Re: unusual language [postmodernism]

Bob King (kingbx@HAMLET.UNCG.EDU)
Thu, 10 Oct 1996 07:37:50 -0400

On Wed, 9 Oct 1996, Jeffrey R Galin wrote:

> Seems to me that Rue's question about the strip mall is more
> on target than figuring out who said what first in print.

Interesting to me that strip malls, the Las Vegas strip, and Los Angeles
tend to be thought of as canonical or primary texts of pomo! Maybe in
part because _Time_ magazine somehow figured out that postmodernism was a
new style of architecture! Seriously, pomo has been presented as a new
style, not as an epistemology, for the most part -- and that alone has
caused a lot of confusion, sending Baudrillard for example on a
wild goose chase looking for the real pomo holy site (is it L.A., is it
Santa Barbara) where's pomo Mecca? :) There's a basic confusion afoot, I
think, between media philosophy and postmodern philosophy -- created by,
guess, who, the media, and guess who benefits from that confusion! Media
is all about creating confusion and insecurity, so that it can sell people
things to soften or stylize the confusion and insecurity. When we buy
into the notion that pomo is this uncentered, undefinable thing, we're
really speaking what the media has spoken to us, I think. . .

> Ultimately, a ranking of authorities serves as much to priviledge
> and exclude as does overly jargony prose. It is one form of elitism.
> This is the paradox I was trying to point out in Beth's suggestion about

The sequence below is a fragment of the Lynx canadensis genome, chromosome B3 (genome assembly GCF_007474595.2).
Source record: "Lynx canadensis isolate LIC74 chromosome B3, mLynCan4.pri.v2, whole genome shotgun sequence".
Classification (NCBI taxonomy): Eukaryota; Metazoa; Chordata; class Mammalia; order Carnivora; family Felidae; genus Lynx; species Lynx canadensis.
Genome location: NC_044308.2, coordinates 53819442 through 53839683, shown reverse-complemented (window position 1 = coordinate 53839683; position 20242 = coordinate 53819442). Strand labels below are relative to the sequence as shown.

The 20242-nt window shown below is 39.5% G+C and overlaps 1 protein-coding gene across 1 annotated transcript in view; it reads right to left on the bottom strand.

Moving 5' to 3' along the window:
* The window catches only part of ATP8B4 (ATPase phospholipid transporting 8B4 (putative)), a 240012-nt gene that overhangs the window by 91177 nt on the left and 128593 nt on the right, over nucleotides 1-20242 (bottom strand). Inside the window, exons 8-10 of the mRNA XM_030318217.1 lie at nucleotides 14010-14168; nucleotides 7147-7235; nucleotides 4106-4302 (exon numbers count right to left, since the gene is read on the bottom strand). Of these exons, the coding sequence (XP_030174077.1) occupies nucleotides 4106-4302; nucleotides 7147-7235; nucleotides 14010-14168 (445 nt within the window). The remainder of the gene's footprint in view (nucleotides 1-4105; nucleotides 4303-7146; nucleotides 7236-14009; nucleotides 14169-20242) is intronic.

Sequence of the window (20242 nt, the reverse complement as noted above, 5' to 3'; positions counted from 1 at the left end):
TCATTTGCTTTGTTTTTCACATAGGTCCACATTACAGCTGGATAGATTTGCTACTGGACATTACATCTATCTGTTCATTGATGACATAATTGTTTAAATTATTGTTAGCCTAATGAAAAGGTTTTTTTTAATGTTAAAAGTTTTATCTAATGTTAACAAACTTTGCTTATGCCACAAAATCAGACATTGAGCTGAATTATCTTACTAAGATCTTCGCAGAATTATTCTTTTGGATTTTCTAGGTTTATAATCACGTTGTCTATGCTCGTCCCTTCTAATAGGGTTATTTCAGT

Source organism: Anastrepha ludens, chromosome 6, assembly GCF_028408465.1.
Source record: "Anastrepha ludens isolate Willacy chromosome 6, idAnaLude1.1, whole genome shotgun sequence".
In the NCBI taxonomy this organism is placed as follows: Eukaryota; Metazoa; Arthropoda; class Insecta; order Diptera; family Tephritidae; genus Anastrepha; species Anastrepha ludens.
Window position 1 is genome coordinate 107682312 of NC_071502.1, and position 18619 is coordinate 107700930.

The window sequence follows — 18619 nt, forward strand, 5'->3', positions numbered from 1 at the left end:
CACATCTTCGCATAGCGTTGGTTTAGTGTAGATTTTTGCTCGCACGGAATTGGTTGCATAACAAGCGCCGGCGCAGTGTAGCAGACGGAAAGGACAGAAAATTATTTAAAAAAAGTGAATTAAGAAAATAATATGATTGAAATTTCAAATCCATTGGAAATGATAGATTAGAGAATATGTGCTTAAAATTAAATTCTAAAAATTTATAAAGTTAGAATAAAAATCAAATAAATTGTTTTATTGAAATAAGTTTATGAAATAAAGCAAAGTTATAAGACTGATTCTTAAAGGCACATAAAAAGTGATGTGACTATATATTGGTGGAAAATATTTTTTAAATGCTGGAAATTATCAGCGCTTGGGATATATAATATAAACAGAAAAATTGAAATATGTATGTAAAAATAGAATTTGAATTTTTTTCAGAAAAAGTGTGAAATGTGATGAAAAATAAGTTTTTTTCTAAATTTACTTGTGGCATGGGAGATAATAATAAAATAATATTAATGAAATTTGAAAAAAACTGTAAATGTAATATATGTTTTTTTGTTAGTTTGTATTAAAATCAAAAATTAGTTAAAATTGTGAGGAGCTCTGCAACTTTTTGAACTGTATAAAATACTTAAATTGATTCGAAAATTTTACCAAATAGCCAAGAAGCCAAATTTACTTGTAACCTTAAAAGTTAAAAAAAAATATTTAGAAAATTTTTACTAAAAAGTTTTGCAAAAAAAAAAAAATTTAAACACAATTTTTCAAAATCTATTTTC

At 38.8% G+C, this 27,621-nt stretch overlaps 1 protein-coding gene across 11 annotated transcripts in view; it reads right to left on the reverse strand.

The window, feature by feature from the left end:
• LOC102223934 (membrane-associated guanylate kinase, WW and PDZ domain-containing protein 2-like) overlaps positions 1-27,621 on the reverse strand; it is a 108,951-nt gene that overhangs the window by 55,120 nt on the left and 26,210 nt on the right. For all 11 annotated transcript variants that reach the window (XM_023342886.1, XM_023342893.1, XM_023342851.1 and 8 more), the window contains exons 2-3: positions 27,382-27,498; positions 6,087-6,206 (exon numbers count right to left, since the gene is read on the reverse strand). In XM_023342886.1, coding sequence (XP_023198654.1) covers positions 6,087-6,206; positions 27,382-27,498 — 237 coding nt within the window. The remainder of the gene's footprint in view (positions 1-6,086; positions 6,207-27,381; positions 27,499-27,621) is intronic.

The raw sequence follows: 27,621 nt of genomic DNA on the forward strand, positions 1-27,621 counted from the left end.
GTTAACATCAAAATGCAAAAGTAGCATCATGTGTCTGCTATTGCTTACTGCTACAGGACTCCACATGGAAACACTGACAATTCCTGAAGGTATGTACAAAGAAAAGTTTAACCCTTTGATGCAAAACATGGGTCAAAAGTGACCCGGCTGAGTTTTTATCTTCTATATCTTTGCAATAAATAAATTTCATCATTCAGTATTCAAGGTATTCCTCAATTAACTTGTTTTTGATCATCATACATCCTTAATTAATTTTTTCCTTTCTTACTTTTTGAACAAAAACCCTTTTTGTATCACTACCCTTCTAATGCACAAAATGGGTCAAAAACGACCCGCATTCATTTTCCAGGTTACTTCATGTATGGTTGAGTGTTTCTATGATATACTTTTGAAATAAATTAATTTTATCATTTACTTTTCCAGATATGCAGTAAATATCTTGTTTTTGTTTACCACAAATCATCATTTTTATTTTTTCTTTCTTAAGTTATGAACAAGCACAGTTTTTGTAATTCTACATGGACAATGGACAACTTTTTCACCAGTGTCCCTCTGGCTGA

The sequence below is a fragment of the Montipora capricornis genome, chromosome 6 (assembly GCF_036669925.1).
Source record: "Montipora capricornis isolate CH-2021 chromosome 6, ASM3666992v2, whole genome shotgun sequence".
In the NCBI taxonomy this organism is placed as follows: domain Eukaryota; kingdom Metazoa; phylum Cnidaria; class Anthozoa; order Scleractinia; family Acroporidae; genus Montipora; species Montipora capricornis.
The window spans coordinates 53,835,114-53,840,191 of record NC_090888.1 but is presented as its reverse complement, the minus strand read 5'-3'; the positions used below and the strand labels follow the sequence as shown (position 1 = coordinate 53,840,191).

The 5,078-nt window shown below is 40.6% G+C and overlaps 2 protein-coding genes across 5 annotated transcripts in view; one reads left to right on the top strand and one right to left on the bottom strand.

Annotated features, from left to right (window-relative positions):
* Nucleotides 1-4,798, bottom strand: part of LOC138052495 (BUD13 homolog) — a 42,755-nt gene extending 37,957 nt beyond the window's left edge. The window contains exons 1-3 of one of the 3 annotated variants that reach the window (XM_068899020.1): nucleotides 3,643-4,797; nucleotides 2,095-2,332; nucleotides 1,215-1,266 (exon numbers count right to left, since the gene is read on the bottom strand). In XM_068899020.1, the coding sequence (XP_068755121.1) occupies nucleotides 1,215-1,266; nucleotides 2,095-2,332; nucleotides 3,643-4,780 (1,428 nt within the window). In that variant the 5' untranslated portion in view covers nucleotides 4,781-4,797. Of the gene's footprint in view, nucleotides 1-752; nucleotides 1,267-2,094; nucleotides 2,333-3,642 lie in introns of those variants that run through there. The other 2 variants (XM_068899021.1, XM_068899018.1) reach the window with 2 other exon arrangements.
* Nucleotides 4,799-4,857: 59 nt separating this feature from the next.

> Lyotard.

But we don't have any trouble figuring that Einstein wrote some primary
texts! Are we elitists in this? I'm wondering whether elitism is a
misdirect, in other words, either way: when Beth figures the authors of
that CFP as elitists, but not herself, or when you figure Beth is an
elitist. Let's face it, we all make these sorts of decisions and
determinations. The interversity just gives us a place to work our
whiles, as Eric said recently.

I think we're all putting forth our own set of primaries. For me, the
"text" of the material/ideological practices of constructivism and science
are primary to understanding pomo. I think I can make a pretty good case
for that. For Beth, the primaries are Lacan, Derrida, and Foucault. I
imagine you have yours, too. So, as Nick said, it may be best to just
talk about each other's canonical texts and say why we each think we're on
to something. I think the entire world of letters is, in our era, a giant
secondary text! I'd like to know why some people would include so-and-so
in their list of primaries, because I don't know anything about, because
chances are I don't know a think about so-and-so (unless she's been on the
cover of _Time_ :)